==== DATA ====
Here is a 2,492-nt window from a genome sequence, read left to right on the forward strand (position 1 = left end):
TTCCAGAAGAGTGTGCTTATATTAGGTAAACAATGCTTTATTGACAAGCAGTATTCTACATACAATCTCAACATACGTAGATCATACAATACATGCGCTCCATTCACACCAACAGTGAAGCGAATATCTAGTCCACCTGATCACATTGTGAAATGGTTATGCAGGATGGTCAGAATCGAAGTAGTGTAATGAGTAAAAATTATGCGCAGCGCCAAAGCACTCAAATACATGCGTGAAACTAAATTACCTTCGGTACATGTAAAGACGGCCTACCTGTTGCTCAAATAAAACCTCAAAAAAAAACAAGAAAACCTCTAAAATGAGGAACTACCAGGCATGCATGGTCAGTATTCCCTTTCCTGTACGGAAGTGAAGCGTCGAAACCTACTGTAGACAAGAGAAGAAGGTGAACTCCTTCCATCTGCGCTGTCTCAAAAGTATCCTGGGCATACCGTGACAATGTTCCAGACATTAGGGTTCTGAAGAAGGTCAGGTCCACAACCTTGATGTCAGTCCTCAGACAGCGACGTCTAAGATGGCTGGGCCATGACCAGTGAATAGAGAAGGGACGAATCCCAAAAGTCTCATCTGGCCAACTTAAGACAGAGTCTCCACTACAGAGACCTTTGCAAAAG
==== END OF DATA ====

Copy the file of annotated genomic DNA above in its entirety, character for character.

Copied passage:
Here is a 2,492-nt window from a genome sequence, read left to right on the forward strand (position 1 = left end):
TTCCAGAAGAGTGTGCTTATATTAGGTAAACAATGCTTTATTGACAAGCAGTATTCTACATACAATCTCAACATACGTAGATCATACAATACATGCGCTCCATTCACACCAACAGTGAAGCGAATATCTAGTCCACCTGATCACATTGTGAAATGGTTATGCAGGATGGTCAGAATCGAAGTAGTGTAATGAGTAAAAATTATGCGCAGCGCCAAAGCACTCAAATACATGCGTGAAACTAAATTACCTTCGGTACATGTAAAGACGGCCTACCTGTTGCTCAAATAAAACCTCAAAAAAAAACAAGAAAACCTCTAAAATGAGGAACTACCAGGCATGCATGGTCAGTATTCCCTTTCCTGTACGGAAGTGAAGCGTCGAAACCTACTGTAGACAAGAGAAGAAGGTGAACTCCTTCCATCTGCGCTGTCTCAAAAGTATCCTGGGCATACCGTGACAATGTTCCAGACATTAGGGTTCTGAAGAAGGTCAGGTCCACAACCTTGATGTCAGTCCTCAGACAGCGACGTCTAAGATGGCTGGGCCATGACCAGTGAATAGAGAAGGGACGAATCCCAAAAGTCTCATCTGGCCAACTTAAGACAGAGTCTCCACTACAGAGACCTTTGCAAAAG